Physique is not a positive sign of what to look for, but according to Reuben, an eagerness to show that physique is definitely a negative indication. People who manifest an urge to display their sexual parts, either undraped or only minimally draped, either for fun or for profit, Reuben calls "exhibitionists." And under this category he includes not only the dirty old men whom we consider sick but also the stripteasers, topless dancers, Playboy centerfolds, and beauty queens (Reuben names beauty queens; I am not enough of an authority to) whom we consider as the healthiest of female flesh. The problem, Reuben says, is that more exhibitionists than not get a sexual gratification out of exhibiting; and the fact that they get their kicks out of being seen means that they feel no great need for the kicks that come from actually being a sex partner. Those who make the biggest pitch turn out to be no catch at.

But in seeking out a sex partner, avoid at all costs those who are most eager to become sex partners. That may sound strange, but it is true: overeagerness in becoming a sex partner indicates a poor prognosis that the person will make a good partner. Such people are infected with a highly communicable disease--which disease, interestingly enough, also can be and is being communicated via the mass media. It is called copiosa copulasio casualis or, in lay parlance, "promiscuity."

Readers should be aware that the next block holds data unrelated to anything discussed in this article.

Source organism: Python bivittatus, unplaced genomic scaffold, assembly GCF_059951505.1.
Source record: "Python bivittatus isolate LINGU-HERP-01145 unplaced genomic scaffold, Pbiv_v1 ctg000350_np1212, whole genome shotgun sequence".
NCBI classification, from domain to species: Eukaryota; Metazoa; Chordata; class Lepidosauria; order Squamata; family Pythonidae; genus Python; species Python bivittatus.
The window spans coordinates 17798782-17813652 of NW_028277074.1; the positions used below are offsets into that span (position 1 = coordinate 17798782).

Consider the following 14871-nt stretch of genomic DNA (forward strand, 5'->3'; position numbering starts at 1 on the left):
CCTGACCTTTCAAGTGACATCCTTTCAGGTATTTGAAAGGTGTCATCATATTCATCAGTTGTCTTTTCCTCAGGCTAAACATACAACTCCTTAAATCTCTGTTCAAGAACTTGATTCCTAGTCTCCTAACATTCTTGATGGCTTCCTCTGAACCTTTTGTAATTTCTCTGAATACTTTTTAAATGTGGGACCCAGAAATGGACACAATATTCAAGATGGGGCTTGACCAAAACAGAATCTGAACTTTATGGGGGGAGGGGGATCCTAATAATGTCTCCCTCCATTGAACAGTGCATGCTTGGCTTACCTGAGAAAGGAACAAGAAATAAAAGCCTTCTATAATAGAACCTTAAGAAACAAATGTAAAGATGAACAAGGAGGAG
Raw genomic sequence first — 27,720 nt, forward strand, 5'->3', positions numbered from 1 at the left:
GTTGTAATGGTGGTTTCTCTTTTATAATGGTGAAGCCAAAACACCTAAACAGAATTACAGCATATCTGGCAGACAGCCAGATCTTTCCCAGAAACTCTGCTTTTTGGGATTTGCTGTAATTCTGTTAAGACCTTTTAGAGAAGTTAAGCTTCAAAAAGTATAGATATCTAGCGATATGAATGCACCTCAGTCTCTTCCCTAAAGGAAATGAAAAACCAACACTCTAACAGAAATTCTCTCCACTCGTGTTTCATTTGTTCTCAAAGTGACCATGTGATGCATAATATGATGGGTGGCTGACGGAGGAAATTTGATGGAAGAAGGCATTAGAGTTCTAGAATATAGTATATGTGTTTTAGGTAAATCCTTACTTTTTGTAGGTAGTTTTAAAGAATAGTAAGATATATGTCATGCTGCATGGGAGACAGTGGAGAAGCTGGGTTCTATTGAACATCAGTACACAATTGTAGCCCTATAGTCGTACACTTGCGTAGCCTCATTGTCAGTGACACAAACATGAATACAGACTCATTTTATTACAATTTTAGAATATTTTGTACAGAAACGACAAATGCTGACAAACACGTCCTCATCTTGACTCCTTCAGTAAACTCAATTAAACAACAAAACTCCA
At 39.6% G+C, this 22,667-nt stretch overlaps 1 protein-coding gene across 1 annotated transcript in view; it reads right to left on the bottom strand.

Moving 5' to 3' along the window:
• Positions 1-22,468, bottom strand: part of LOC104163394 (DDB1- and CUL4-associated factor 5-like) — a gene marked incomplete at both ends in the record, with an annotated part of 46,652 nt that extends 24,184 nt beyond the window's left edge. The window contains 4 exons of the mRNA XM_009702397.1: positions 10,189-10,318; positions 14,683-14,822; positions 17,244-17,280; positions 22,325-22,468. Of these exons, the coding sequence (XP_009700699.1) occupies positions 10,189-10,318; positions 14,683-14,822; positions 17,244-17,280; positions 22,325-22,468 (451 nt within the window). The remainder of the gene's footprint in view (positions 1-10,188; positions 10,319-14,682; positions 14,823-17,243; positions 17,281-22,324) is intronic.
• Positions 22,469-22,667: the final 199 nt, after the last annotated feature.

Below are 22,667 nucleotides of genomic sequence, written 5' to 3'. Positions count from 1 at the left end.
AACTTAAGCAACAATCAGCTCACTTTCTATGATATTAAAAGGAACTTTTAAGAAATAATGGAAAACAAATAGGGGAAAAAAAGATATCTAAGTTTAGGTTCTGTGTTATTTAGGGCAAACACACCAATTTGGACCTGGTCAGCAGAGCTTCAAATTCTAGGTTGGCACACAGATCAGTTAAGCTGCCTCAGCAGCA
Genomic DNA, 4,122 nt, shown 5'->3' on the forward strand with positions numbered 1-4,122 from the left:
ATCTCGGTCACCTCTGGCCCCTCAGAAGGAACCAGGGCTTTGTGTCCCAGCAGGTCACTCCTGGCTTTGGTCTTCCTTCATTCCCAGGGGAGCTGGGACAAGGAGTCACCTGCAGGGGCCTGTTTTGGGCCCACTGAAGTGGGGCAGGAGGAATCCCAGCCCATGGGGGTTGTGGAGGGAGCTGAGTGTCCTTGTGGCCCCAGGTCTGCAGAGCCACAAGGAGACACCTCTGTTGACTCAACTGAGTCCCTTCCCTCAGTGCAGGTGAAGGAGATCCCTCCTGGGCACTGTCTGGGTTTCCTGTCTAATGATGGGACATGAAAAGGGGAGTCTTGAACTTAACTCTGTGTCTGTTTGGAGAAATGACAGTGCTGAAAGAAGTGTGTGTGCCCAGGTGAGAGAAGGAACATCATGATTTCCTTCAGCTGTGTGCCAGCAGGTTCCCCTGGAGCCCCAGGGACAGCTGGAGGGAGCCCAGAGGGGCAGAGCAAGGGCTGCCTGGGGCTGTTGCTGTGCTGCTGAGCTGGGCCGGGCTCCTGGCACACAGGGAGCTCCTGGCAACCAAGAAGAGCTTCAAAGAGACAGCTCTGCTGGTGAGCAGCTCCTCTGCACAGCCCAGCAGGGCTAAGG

"But where's the danger?"

Well, an addict is a person who just has to have something even when he knows it is risky, unwise, and likely to be regretted. A drug addict is a person who has to have drugs no matter what, and a sex addict is a person who has to have sex on the same basis. "Slave" is the only term to describe such a person; as it was put by one of them who wound up in the hospital, his body covered with dermatitis caused by venereal disease, "I've been led around by my all my 'gotta haves' all my life."